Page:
Greco-Roman - In Greco-Roman wrestling, holds are permitted only above the waist. Spectacular throws are awarded the greatest number of points. These moves, which usually earn 3 points, are quite risky, even for the executor who must place himself in a vulnerable position just to achieve them. A fourth point may be earned in the throw for grand amplitude. It is essentially an appreciation point in recognition of the extra effort the throw requires.

A bout is controlled by four officials: mat chairman, judge, referee, and timekeeper. The referee oversees all action on the mat. Although no penalty points are subtracted for an illegal throw or hold, a wrestler may be disqualified for any move posing a physical danger to an opponent, e.g., choking, hitting, kicking, or biting. The referee also keeps the match moving along by calling the wrestlers to their feet if the bout appears to have reached an impasse.

A wrestling bout begins when the referee calls the wrestlers to the center of the mat. They are examined for correct attire, and the referee makes sure each has no oil or grease applied to his body (thereby making him slippery and hard to hold). The competitors retire to their respective corners until the referee whistles the start of the bout.

Each Olympic match lasts for two 3-minute periods. If necessary, the rules allow for one 3-minute overtime period per bout. A match is discontinued as the result of a fall or if one wrestler reaches a 10-point lead. If the time limit is reached without either a fall or a 10-point lead, the wrestler with the most points is pronounced the winner.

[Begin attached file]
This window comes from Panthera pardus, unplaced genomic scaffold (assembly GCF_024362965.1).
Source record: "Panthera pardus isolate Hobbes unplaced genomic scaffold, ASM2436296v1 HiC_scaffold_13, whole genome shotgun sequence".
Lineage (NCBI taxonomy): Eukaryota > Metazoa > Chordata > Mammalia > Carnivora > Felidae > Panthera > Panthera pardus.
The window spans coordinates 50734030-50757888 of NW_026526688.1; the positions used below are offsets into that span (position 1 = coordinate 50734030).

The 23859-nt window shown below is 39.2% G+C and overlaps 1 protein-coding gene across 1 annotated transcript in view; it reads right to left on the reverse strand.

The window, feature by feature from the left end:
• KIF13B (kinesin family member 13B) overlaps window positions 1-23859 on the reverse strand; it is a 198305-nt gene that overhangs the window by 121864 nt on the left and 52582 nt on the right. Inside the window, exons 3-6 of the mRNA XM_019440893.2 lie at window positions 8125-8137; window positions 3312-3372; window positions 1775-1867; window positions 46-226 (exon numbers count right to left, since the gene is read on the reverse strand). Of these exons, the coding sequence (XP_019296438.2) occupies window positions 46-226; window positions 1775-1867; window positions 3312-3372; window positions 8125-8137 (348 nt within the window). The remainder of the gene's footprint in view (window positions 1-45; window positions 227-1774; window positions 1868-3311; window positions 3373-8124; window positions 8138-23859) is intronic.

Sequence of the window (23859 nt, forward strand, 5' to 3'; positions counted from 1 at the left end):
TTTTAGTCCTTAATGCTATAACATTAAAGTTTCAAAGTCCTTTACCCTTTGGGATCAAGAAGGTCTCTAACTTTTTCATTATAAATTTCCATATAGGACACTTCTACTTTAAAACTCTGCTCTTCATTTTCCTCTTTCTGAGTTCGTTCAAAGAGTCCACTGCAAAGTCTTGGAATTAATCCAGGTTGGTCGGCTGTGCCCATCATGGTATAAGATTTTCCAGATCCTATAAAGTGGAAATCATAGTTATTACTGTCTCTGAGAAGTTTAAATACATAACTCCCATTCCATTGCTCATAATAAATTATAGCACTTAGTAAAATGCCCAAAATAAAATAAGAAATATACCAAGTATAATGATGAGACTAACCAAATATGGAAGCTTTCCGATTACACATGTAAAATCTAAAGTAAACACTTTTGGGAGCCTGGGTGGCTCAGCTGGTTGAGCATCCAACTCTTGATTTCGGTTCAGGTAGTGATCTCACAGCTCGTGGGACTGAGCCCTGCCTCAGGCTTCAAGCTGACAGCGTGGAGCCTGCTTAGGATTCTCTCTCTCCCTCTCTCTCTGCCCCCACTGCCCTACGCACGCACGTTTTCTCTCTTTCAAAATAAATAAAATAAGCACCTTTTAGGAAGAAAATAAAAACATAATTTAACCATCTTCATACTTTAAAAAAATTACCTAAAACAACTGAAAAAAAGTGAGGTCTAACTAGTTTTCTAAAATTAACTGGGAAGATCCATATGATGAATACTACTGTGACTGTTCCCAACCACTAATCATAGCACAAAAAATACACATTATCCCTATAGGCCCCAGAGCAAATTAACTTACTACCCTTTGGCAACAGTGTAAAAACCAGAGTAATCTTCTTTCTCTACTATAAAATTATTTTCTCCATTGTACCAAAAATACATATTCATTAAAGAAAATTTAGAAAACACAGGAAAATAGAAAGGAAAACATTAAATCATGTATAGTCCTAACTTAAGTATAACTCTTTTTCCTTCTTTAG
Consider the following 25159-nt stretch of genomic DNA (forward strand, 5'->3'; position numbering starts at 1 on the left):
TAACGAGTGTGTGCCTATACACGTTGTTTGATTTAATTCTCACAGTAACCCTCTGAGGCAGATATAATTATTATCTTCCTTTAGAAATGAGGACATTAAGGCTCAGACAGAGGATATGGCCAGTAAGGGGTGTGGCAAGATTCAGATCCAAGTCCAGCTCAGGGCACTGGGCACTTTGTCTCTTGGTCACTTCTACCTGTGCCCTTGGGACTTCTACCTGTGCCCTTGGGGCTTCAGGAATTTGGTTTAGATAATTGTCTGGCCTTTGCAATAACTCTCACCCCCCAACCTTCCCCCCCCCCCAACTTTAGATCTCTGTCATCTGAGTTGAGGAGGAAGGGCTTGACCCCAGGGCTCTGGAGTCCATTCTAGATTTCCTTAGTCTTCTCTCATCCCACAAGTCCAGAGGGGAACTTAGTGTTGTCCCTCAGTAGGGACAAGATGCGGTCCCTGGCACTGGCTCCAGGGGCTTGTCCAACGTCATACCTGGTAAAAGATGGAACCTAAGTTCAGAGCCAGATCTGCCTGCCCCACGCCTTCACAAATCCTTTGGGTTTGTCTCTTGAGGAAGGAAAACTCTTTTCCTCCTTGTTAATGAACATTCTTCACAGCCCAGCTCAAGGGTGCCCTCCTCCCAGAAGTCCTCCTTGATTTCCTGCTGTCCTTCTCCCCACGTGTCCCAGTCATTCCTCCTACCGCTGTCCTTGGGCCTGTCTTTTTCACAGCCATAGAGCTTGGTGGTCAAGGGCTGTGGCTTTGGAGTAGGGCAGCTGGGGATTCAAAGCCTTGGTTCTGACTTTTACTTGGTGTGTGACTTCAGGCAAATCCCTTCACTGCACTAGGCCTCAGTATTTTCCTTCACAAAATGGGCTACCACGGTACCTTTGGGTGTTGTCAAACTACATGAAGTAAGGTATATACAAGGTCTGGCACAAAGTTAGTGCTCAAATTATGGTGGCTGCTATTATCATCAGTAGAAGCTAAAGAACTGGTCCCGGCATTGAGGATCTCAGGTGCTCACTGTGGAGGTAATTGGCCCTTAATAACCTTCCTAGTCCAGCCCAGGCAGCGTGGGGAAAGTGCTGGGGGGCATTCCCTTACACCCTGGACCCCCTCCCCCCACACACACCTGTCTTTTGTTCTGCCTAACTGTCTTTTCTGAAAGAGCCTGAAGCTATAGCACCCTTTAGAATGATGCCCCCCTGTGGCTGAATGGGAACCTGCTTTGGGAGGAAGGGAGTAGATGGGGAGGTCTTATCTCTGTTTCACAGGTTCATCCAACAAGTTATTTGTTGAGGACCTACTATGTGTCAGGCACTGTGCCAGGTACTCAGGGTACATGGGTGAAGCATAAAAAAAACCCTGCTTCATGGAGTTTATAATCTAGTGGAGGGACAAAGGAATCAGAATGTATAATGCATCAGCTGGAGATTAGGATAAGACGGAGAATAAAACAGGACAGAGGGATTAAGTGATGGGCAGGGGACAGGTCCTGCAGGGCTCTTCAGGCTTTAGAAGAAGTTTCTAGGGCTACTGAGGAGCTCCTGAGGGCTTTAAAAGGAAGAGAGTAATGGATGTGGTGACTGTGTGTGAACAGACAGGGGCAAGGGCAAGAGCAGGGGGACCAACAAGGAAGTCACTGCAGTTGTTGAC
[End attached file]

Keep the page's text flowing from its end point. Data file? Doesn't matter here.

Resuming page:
Both freestyle and Greco-Roman wrestling at the Olympic Games follow the same weight categories. Women’s wrestling will be a medal sport for the first time at the 2004 Olympic Summer Games in Athens , Greece .

News, History, and Fast Facts

  • Olympic wrestling is quite different than the "wrestling" you might see on television. The I.O.C. Wrestling page discusses Olympic wrestling history, competition format, equipment, glossary and history.
  • For complete information about playing, coaching, and watching wrestling, visit the EdGate School Athletic Center: Wrestling page.
  • The USOC site hits the mat with all the rules, history, and current headlines on headlocks.
  • To find out more about international amateur wrestling, visit the International Federation of Associated Wrestling Styles (FILA) Web site.
  • Go to theMat.com and research wrestlers in Olympic history.
  • Research all of the gold medal winners in Freestyle or Greco-Roman wrestling at Hickok Sports.

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Portions of the above text were excerpted from Share the Olympic Dream--Volume II.
© 2001 by Griffin Publishing Group/United States Olympic Committee.

For information on purchasing Griffin materials, please visit the Griffin Publishing Group Web site at http://www.griffinpublishing.com.